There will always be people who commute in and out of Sandbach, but if we wish to promote Sandbach as a sustainable town then we need more employment sites in Sandbach. Many of the key employees of businesses in the NorthWest live in the Sandbach area. In my work I have travelled to board meetings in Liverpool and Manchester only to meet up with people who live in Cheshire . If there were a suitable location in Sandbach then businesses would locate here. That is why I have argued for many years for a science and business park close to junction 17.


Why Nothing Has Happened in the Past

To those who say nothing has happened for the last 20 years so nothing will happen in the next 20 years, I say that there was outline planning permission for a decent business park, but Congleton Borough Council approved rival plans for a pub and a couple of office blocks on a third of the site instead. That planning permission has now expired (without a brick being laid) and so there is hope again for a decent plan. (See planning references 30578/1, 04/0128/OUT, 37773/3,  05/0502/FUL.)


To those who say the economic climate is not right for a business park, I say that this is a 20 year plan. Although we are now in the depths of a double dip recession, in 5-10 years time the economic situation will have changed. We should not abandon the long term future of Sandbach so that developers can make a short term profit.



Financial Considerations

To those who say houses are needed to make the site commercially viable, I say that in a speech I made at Sandbach Town Council in 2009 I set out the finances surrounding the millions already made on the site:

“I have obtained the accounts of Halfmoon Investments Ltd and Avenue Shelfco 17 Ltd and from these it appears that the land was sold

a) from Nigel Dale, a former Congleton Borough Councillor, to Halfmoon Investments Ltd for about £1M-£1.5M in about 2004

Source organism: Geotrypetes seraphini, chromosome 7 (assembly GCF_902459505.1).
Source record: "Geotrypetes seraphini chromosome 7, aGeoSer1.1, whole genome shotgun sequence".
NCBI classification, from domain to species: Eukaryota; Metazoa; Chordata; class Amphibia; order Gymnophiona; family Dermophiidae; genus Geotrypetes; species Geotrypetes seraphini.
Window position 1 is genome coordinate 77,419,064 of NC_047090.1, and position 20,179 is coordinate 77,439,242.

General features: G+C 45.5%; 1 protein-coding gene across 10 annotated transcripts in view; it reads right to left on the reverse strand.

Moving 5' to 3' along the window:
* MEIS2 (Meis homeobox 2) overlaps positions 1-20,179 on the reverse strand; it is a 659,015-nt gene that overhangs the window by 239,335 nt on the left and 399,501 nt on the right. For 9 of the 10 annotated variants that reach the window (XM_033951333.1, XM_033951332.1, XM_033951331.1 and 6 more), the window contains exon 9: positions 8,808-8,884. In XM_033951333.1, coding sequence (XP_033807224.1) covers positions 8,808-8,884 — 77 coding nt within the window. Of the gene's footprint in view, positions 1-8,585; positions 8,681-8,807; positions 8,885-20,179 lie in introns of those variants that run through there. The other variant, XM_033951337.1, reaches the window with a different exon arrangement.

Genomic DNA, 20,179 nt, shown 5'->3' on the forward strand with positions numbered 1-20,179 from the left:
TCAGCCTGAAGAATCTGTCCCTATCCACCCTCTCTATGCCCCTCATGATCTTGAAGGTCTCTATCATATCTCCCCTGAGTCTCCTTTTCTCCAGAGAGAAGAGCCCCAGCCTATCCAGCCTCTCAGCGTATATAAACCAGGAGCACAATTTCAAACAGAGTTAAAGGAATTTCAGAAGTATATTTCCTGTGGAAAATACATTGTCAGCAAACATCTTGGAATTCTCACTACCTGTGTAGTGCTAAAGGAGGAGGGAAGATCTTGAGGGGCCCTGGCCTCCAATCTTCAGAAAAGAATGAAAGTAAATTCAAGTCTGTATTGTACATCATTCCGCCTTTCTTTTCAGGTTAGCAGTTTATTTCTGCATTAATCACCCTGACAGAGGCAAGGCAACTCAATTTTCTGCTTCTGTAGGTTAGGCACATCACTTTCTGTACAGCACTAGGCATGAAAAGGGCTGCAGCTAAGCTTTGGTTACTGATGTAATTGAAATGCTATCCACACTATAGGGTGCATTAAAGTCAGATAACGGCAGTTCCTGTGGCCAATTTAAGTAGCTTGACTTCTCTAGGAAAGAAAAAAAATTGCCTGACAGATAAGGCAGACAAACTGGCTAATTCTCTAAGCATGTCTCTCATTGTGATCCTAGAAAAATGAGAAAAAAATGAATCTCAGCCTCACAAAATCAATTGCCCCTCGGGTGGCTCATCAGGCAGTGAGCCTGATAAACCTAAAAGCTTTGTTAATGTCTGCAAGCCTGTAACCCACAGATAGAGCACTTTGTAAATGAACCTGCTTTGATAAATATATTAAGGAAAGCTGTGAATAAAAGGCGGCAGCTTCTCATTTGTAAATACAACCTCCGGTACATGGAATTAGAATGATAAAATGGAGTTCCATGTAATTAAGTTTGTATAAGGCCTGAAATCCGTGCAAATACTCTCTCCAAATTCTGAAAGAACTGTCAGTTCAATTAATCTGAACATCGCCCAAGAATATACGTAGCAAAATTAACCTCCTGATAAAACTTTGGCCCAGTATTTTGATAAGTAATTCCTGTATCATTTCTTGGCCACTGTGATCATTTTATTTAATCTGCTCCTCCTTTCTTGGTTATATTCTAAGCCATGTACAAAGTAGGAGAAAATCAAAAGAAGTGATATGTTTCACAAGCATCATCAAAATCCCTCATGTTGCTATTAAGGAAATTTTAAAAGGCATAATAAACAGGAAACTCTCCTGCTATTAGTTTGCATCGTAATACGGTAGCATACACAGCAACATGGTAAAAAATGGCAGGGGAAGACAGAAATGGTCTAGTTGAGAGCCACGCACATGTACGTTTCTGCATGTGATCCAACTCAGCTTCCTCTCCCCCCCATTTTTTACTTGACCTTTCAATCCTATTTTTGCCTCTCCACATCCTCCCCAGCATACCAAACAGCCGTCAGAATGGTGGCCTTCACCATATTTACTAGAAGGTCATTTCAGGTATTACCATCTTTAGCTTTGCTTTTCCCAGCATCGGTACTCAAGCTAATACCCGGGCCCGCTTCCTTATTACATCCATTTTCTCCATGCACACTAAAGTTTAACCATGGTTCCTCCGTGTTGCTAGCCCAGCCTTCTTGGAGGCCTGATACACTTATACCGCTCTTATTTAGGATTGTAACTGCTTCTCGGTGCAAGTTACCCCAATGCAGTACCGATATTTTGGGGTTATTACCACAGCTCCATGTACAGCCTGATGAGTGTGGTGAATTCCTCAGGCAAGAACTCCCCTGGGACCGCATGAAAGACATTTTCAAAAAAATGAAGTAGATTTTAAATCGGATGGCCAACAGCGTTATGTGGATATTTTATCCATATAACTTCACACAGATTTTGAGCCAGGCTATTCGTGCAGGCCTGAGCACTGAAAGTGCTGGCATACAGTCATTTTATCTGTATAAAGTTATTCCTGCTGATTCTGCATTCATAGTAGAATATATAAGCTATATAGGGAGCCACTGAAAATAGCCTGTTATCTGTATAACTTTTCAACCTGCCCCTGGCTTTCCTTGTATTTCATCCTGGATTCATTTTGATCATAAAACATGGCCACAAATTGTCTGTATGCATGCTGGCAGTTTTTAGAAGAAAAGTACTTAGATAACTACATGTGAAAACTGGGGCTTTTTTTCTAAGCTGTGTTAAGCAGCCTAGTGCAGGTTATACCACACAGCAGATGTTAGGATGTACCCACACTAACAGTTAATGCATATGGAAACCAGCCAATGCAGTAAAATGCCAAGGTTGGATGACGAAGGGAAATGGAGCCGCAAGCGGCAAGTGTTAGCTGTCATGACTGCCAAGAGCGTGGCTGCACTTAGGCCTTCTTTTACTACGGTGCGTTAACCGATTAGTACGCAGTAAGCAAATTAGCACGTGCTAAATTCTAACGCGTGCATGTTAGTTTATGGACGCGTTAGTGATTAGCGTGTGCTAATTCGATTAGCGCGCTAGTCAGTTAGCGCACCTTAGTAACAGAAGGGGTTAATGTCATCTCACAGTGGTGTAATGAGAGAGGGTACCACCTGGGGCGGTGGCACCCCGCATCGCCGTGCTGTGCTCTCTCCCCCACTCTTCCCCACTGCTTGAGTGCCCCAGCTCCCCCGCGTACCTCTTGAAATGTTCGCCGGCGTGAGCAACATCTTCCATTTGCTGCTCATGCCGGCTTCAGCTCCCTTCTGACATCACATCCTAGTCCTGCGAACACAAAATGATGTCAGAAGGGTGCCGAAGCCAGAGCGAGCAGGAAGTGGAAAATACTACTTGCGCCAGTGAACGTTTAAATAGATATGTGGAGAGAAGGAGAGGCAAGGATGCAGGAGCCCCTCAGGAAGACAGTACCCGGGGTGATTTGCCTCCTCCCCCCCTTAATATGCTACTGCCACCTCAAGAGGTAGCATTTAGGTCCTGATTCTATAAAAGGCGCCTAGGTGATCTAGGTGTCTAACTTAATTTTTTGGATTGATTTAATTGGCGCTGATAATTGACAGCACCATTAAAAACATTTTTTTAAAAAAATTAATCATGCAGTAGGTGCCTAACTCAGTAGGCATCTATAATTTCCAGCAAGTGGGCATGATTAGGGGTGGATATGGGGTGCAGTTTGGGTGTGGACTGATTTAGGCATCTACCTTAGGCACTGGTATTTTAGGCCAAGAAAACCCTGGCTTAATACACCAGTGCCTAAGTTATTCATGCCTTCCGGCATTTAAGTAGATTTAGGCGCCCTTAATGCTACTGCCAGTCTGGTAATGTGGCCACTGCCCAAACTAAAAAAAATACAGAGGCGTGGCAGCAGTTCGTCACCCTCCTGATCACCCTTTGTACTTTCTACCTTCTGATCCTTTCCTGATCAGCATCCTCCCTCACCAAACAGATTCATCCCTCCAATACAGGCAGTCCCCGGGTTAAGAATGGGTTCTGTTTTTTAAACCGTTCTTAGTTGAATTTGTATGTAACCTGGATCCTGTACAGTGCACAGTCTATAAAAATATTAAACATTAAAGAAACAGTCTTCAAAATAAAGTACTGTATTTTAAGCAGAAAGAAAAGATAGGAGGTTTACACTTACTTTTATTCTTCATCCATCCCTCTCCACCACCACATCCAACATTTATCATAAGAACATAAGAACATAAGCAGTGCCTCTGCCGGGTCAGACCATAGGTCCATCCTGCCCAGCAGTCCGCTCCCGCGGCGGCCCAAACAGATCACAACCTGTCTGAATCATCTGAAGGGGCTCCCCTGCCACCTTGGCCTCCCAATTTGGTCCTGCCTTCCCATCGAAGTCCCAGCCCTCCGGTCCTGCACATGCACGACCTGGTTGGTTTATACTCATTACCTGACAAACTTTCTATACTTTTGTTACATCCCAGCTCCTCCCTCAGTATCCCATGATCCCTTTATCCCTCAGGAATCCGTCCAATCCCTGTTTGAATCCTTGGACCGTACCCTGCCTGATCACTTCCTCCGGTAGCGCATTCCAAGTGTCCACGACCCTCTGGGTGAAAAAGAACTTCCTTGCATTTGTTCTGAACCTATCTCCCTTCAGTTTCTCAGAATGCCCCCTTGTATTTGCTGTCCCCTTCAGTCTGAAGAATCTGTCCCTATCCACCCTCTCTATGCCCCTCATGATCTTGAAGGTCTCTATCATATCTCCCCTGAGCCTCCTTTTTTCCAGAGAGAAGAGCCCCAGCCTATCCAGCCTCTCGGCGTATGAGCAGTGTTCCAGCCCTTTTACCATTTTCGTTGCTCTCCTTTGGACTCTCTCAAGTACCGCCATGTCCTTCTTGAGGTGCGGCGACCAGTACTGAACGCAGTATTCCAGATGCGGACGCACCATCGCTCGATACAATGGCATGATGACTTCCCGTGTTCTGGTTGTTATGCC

b) from Halfmoon Investments Ltd to Avenue Shelfco 17 Ltd for £5.5M in about 2006.

Avenue Shelfco 17 Ltd then raised a £6.8M mortgage on the land from Bank of Ireland.”

If over £5M can be made just through getting planning for a pub and 2 office blocks on a third of the site, then a proper development of the whole site could be a profitable project for a genuine developer.

Furthermore, the government has recently agreed to pay for J17 improvements, giving a £5m boost to the development.


I believe that there are uplift agreements in place for pockets of land on the wider Sandbach Heath site. As I said at the Strategic Planning Board meeting on 19 June 2013 regarding 50 houses off Hawthorne Drive , “I approached the developer who said that they wouldn’t make much profit from the site because of the terms of their agreement with the landowner. Locals tell me that would be Jack Iddon, a former councillor, some of you may know him. I understand Cllr David Brown was best man at his wedding. But that is not my concern. My concern is that Sandbach Heath is not getting the infrastructure improvements it needs and problems will be made worse by this development…. If you approve this application today, former councillor Jack Iddon makes a million and the people of Sandbach lose.”


The financial viability assessment prepared by Lambert Smith Hampton for the Capricorn site application shows that the residual land value for their scheme including houses is LESS than the land value for a business park!